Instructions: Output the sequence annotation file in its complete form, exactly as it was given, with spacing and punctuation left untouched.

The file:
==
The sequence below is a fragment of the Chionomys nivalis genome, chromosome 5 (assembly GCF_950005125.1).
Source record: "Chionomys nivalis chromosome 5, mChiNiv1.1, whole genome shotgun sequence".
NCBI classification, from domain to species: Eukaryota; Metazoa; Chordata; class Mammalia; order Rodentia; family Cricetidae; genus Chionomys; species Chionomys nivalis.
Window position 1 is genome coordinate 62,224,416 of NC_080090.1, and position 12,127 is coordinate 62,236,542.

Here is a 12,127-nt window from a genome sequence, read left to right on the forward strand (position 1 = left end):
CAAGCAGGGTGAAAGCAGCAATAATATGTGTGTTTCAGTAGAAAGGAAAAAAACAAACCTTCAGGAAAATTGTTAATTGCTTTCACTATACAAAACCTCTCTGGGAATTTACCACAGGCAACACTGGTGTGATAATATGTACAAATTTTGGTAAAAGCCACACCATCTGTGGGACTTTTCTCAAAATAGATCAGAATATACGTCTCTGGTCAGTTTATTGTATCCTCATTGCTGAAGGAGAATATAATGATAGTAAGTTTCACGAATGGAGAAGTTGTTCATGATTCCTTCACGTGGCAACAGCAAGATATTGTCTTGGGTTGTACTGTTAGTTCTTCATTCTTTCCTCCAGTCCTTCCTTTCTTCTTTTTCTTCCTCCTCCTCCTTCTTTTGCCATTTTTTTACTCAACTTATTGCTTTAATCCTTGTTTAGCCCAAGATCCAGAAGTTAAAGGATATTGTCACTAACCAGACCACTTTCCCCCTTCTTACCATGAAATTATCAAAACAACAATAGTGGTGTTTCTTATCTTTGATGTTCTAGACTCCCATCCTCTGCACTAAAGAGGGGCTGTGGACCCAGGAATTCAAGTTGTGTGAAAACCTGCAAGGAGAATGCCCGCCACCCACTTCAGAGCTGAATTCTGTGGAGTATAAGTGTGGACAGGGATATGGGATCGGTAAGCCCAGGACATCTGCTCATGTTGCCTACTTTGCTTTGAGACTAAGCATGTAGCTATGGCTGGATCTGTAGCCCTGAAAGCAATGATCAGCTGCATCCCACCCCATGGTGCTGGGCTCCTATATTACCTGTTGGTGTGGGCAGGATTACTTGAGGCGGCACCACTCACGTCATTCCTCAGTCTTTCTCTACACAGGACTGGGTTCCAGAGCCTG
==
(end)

The sequence below is a fragment of the Chionomys nivalis genome, chromosome 5 (assembly GCF_950005125.1).
Source record: "Chionomys nivalis chromosome 5, mChiNiv1.1, whole genome shotgun sequence".
NCBI classification, from domain to species: Eukaryota; Metazoa; Chordata; class Mammalia; order Rodentia; family Cricetidae; genus Chionomys; species Chionomys nivalis.
Window position 1 is genome coordinate 62,224,416 of NC_080090.1, and position 12,127 is coordinate 62,236,542.

Here is a 12,127-nt window from a genome sequence, read left to right on the forward strand (position 1 = left end):
CAAGCAGGGTGAAAGCAGCAATAATATGTGTGTTTCAGTAGAAAGGAAAAAAACAAACCTTCAGGAAAATTGTTAATTGCTTTCACTATACAAAACCTCTCTGGGAATTTACCACAGGCAACACTGGTGTGATAATATGTACAAATTTTGGTAAAAGCCACACCATCTGTGGGACTTTTCTCAAAATAGATCAGAATATACGTCTCTGGTCAGTTTATTGTATCCTCATTGCTGAAGGAGAATATAATGATAGTAAGTTTCACGAATGGAGAAGTTGTTCATGATTCCTTCACGTGGCAACAGCAAGATATTGTCTTGGGTTGTACTGTTAGTTCTTCATTCTTTCCTCCAGTCCTTCCTTTCTTCTTTTTCTTCCTCCTCCTCCTTCTTTTGCCATTTTTTTACTCAACTTATTGCTTTAATCCTTGTTTAGCCCAAGATCCAGAAGTTAAAGGATATTGTCACTAACCAGACCACTTTCCCCCTTCTTACCATGAAATTATCAAAACAACAATAGTGGTGTTTCTTATCTTTGATGTTCTAGACTCCCATCCTCTGCACTAAAGAGGGGCTGTGGACCCAGGAATTCAAGTTGTGTGAAAACCTGCAAGGAGAATGCCCGCCACCCACTTCAGAGCTGAATTCTGTGGAGTATAAGTGTGGACAGGGATATGGGATCGGTAAGCCCAGGACATCTGCTCATGTTGCCTACTTTGCTTTGAGACTAAGCATGTAGCTATGGCTGGATCTGTAGCCCTGAAAGCAATGATCAGCTGCATCCCACCCCATGGTGCTGGGCTCCTATATTACCTGTTGGTGTGGGCAGGATTACTTGAGGCGGCACCACTCACGTCATTCCTCAGTCTTTCTCTACACAGGACTGGGTTCCAGAGCCTG